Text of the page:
By Devin Redmond
Last year, Twitter released two-factor authentication to increase user and account level security. Its two-factor technology requires the account password and a code sent to your phone.
Unfortunately, Twitter’s two-factor authentication isn’t scalable for accounts with more than one admin (i.e., any large brand) and doesn’t stop unauthorized tweets from applications. Additionally, if a user logs in with two-factor from a computer infected with malware, the hacker can pass tweets through the properly authenticated session.
So, although two-factor is a great way to prevent hackers from simply guessing your password, it’s not going to stop any of the more capable hackers, nor will it work on an active, brand owned account.
To complement its two-factor authentication system, Twitter also issued a set of recommendations for social media marketers, including dedicating one computer just for Twitter publishing.
In reality, social media teams generally consist of multiple people across various departments and locations, so it’s not practical to only publish content from a single terminal, especially given the mobility of today’s employees and the need to interact with followers in real time – a key tenet of social media.
Physical controls do play an important role in social media security. Strong passwords, encryption, remote wipe, etc. are all important safeguards to ensure that unauthorized personnel don’t steal or gain access to trusted devices that have the capability (e.g., stored credentials) to access your social media accounts.
Many organizations review and moderate content to block spam and offensive, abusive, and potentially regulated content. As social has become more and more ingrained as a means of communication within both everyday life and marketing strategy, content – both good and bad – has increased, and effective manual moderation has become essentially impossible.
Automated spam and malicious content removal tools are extraordinarily helpful technologies for combating the problem of content overload and removing inappropriate, offensive, or unwanted material from an account. Although this doesn’t prevent the hack, it helps mitigate the impact and provides a quick remedy.
Profile locks create a snapshot of your approved account profile – your correct logo, description, website, etc. – and regularly scan your profile for changes. If changes are made – by a hacker or a mistaken employee – profile locks will automatically alert you and can revert any subsequent posts and activity.
A common industry practice is to use publishing tools as a control mechanism for workflow and compliance. While these reduce the number of people with direct access to the account, they won’t actually catch or stop an account hack.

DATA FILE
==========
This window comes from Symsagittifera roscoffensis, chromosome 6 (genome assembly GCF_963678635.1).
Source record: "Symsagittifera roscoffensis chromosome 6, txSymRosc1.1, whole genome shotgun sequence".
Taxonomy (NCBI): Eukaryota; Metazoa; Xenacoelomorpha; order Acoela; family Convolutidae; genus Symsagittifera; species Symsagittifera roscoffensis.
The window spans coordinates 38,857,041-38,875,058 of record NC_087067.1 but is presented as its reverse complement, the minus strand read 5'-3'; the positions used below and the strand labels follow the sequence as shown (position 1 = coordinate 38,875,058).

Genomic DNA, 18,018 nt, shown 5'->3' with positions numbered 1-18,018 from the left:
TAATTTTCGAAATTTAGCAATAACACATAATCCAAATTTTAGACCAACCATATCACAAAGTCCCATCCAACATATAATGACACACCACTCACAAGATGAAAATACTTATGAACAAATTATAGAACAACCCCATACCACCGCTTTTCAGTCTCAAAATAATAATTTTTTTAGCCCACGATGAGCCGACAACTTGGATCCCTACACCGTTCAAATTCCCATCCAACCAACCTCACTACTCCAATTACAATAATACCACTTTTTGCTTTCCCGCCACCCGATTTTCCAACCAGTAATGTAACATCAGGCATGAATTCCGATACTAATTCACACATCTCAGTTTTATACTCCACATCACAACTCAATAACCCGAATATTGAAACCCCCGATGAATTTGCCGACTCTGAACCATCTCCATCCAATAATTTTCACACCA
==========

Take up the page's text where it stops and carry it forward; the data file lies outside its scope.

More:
Publishing tools are a great way to make sure only authorized content gets distributed from authorized users. However, they only work if and when people use them correctly , and, more often than not, employees bypass them for convenience. Furthermore, there are cases where the credentials for publishing tools have been compromised and accounts were abused via the approved publisher.
So, although publishing apps are important and necessary, they have a very limited scope when it comes to security, and neither directly nor effectively stop hacks or other kinds of abuse of your social media accounts.
Do you know how many applications are authorized to publish to your accounts? Chances are there are quite a few, since you likely have multiple admins, each with their own authorized applications.
Social media application controls connect into your accounts to inventory and regulate which applications can access and publish on your behalf. Application controls, for example, can ensure that only a single application or explicitly approved set of publishing tools can push content to your social media accounts. In addition to helping you ensure compliant publishing, reduce blunders, and improve publishing ROI, they also ratchet down the attack surface to prevent attackers from bypassing your security controls, greatly reducing your risk profile.
Application controls aren’t the end all to social media security. If, for example, the only allowed publishing application is a web browser, then the browser itself is still a viable attack vector for hackers. But, if you combine your application controls with one or more of the aforementioned technologies/strategies, then your security increases exponentially.
Building a Secure Social Architecture
There is no perfect solution for securing your social media assets to effectively ward off hackers and prevent abuse. However, choosing a careful combination of technologies and strategies, such as the ones listed above, will give you the most effective defense against social media hacks and mistakes.
Devin Redmond is the CEO at Nexgate, a leading provider of social media security and compliance technology for enterprise brands.